Religion will play an important role in Senate discussions on the proposed law granting same-sex couples the same rights as those who went through “straight marriage.”
“‘Pag nag-quote na ng mga Bible verses, chapters presented by each senator, then medyo mahabang debatehan na yan (If Bible verses and chapters are quoted by each senator, then it will be a long debate),” said Senate Minority Leader Aquilino “Koko” Pimentel on Sunday, August 14.
He said that he will just focus on arguments based on the country’s Civil Code.
Pimentel admitted that there are social changes, particularly in marriage, but he said it is not the priority of the Senate.
“Nahaharap tayo sa iba’t ibang krisis pang-ekonomiya, at kung uunahin ang pagpasa nito, maapektuhan ang ibang pagdinig ng badyet at pagbalangkas at pagpasa ng mga batas (We are faced with an economic crisis, if we prioritize this, the hearings for the budget and passage of other laws will be affected),” said the senator.
“What will the people say if we prioritize (the same-sex union bill) while we face a lot of problems,” Pimentel said in a radio interview.
He said the bill filed by Senator Robinhood “Robin” Padilla is already enshrined in the Constitution under the Civil Code on Partnership.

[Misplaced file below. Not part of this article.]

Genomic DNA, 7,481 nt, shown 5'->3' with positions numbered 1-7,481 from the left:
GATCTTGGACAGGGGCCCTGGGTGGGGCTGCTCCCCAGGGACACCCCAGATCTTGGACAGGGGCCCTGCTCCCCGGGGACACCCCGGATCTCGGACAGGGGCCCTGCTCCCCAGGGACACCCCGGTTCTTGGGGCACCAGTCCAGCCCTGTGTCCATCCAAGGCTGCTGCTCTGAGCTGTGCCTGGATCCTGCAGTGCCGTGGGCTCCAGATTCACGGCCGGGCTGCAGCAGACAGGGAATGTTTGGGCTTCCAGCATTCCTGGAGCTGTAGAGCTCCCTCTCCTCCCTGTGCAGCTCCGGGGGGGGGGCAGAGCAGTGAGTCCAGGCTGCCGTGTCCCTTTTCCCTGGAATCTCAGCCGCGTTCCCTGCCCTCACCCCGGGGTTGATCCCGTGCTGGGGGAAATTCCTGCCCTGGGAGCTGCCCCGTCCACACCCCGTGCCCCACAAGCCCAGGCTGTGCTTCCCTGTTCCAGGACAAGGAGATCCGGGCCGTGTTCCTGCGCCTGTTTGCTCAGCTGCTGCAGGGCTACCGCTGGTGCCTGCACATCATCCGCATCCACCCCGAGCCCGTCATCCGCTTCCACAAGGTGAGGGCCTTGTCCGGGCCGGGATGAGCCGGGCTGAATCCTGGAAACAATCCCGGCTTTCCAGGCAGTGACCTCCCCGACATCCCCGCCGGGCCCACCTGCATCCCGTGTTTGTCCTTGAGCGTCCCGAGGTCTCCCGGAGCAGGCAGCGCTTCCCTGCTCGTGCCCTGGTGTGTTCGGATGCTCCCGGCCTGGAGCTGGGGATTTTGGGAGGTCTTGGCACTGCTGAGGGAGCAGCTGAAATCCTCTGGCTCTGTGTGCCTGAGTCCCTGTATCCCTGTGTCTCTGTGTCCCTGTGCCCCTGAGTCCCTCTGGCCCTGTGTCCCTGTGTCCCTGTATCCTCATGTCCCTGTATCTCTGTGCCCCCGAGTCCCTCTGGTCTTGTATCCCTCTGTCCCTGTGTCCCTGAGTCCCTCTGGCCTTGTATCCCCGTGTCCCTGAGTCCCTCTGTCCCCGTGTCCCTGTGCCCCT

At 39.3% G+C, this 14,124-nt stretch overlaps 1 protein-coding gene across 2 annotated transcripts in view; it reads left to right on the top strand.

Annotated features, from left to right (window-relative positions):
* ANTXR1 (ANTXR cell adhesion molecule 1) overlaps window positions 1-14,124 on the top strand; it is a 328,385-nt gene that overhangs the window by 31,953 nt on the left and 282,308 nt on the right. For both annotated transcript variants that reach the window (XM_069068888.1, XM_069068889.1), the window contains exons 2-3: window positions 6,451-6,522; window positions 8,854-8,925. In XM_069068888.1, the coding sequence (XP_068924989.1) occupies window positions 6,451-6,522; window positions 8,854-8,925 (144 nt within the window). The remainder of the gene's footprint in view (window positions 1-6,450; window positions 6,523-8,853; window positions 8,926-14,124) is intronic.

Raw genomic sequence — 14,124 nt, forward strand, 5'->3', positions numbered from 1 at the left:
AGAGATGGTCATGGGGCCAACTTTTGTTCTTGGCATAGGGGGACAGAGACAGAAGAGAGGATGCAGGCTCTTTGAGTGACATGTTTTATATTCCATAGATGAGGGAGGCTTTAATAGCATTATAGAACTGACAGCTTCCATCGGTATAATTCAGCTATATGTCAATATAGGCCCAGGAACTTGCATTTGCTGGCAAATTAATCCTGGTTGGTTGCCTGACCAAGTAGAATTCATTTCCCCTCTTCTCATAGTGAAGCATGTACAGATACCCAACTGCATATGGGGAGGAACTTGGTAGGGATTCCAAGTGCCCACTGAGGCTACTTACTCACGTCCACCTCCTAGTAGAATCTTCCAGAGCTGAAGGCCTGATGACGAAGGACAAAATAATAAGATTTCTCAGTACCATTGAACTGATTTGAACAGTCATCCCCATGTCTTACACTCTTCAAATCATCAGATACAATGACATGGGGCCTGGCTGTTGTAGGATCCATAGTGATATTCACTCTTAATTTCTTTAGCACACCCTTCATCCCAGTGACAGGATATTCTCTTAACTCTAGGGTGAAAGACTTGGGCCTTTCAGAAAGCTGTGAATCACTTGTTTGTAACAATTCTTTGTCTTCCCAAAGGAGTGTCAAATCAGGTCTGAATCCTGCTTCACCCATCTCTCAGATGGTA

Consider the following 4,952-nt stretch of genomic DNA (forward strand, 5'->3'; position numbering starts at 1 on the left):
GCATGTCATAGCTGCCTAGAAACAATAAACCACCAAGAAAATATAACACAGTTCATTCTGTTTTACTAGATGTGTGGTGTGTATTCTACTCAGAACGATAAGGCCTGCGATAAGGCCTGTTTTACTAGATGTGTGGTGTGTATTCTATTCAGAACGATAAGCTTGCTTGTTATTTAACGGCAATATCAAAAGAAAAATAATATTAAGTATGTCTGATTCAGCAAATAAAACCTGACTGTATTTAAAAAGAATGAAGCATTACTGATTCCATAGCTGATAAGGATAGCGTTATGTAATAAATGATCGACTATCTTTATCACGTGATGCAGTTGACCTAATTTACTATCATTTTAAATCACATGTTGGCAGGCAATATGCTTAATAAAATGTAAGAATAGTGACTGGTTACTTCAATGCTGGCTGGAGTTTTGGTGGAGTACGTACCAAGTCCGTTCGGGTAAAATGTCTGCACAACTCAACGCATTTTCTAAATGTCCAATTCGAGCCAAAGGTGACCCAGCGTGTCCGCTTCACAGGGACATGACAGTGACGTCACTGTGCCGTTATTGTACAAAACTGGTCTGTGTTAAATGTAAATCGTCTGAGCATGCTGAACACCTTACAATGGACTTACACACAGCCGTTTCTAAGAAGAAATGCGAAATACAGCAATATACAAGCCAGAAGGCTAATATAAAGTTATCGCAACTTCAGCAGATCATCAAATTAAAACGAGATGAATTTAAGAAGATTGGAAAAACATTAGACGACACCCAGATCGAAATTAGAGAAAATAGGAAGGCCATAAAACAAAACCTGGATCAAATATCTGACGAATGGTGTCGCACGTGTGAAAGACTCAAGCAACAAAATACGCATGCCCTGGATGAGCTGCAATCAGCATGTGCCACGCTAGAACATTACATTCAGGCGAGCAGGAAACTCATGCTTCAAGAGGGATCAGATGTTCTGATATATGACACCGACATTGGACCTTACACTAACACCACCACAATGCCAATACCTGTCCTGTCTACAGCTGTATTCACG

Pimentel said the country is not prepared yet for the proposal, adding that legislators should prioritize the economic and other crises being faced by the Philippines.
The senator was reacting to the bill filed by Padilla that seeks to give same-sex couples the same rights enjoyed by married straight couples under the law.
Padilla, who filed Senate Bill No. 449 in July and admitted that his bill will most likely face opposition from Catholic Church leaders, said he is willing to talk with those who would oppose the proposed measure.
Under the proposal, same-sex couples can enter a civil union if they are 18 or older and are free from previous bond of marriage or civil union.
Once the bill passes into law, same-sex couples will be afforded adoption rights and rights to inherit.
The bill provides a fine of up to PhP1 million or up to 10 years in jail for those who refuse to issue civil union licenses or certificates despite being authorized to do so; and for employers who engage in unlawful or discriminatory employment practices.